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Drug testing Moneyball
Using advanced analytics to improve sales performance
When a global pharmaceutical company looked to improve sales-force effectiveness they engaged Deloitte resulting in increased revenue growth at reduced cost. Deloitte used advanced analytical models to improve targeting of customers, redefine sales force size and structure, and influence territory strategy through an exchange of customer insights with field representatives.
- Driving home new-product adoption
- Putting Moneyball into play
- All-star reps drive product adoption
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- Related topics
Driving home new-product adoption
A specialty pharmaceutical organization desired to improve sales force effectiveness. Deloitte was engaged to assist company leadership in gaining better insights into their customer base—patients, payers, and physicians. Specifically, the company was looking to improve customer targeting by answering the following questions:
- Are we contacting the right customers?
- What are our most profitable territories?
- Who are the most, and least, effective reps?
- How does rep performance tie to script writing patterns in their territories?
After years of limited growth and the same storyline from long-time sales representatives in the field, Deloitte stepped up to the plate with advanced analytics. With cutting edge analyses like social network analysis and self-organizing maps, we focused on improving performance of field reps by arming them with real-time information about prescription writing trends and projections. Unlike the book Moneyball where math triumphed over field reps, we engaged them to mix the best of the math and the field knowledge with a territory-level planning tool that allowed the reps to provide feedback about their customers and influence model results.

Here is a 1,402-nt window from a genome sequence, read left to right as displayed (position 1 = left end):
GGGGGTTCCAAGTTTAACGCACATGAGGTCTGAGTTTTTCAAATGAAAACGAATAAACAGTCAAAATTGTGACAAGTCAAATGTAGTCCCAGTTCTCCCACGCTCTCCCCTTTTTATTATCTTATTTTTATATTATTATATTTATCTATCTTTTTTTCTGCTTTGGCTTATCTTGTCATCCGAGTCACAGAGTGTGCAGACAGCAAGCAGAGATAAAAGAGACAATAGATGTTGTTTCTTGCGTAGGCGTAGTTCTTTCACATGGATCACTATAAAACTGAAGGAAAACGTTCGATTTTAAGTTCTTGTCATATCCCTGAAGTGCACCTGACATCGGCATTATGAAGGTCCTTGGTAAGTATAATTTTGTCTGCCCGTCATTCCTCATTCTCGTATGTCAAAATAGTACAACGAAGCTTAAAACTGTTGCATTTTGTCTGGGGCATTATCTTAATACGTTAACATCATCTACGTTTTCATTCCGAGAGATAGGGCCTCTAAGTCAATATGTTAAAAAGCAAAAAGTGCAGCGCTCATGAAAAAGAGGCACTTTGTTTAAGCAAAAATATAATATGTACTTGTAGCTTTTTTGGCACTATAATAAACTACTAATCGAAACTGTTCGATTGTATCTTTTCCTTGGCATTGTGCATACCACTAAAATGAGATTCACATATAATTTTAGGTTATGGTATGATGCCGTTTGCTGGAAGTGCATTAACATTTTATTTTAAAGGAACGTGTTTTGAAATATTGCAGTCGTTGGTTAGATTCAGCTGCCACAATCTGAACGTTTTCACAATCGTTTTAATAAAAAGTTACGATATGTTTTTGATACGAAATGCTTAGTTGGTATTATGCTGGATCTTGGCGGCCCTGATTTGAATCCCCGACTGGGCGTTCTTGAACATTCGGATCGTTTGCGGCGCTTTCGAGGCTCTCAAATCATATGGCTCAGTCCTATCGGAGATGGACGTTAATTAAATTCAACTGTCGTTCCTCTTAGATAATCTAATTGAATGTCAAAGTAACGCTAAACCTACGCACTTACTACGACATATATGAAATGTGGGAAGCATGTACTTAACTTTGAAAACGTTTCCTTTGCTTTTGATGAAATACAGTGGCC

Putting Moneyball into play
To drive reps toward better prospects, Deloitte employed a system similar to that used by the Oakland A’s general manager in the well-known book, Moneyball. Initially, the Deloitte team analyzed sales rep performance as tied to the company’s own business models. The models told the story of how doctors’ (or customers) core attributes and connections to other doctors and healthcare facilities were impacting sales. Using advanced targeting models, the “Customer Insight and Business Planning Exchange” (The Exchange) tool provided field reps information about projected prescription activity at the territory level. Reps were also able to enter notes and insights based on field experiences, and thus exchange B2B information about the known and the unknown.
All-star reps drive product adoption
Fed by advanced algorithms in SAS and R, but ultimately delivered in a spreadsheet application, The Exchange provides a visual correlation between the pharmaceutical business models, script writing patterns, and the rep’s invaluable knowledge of their customer base. The Exchange actively engages the sales rep in new product launch and development and also holds them accountable with launch goals. As a result, the pharmaceutical company has been able to identify and reward their most effective reps, while gaining a greater understanding about their customer base from physician referrals down to the patient level—with the benefit of driving home brand growth and new-product adoption. The client has seen over 10% growth in sales from new customer calls and call frequency from the right customers.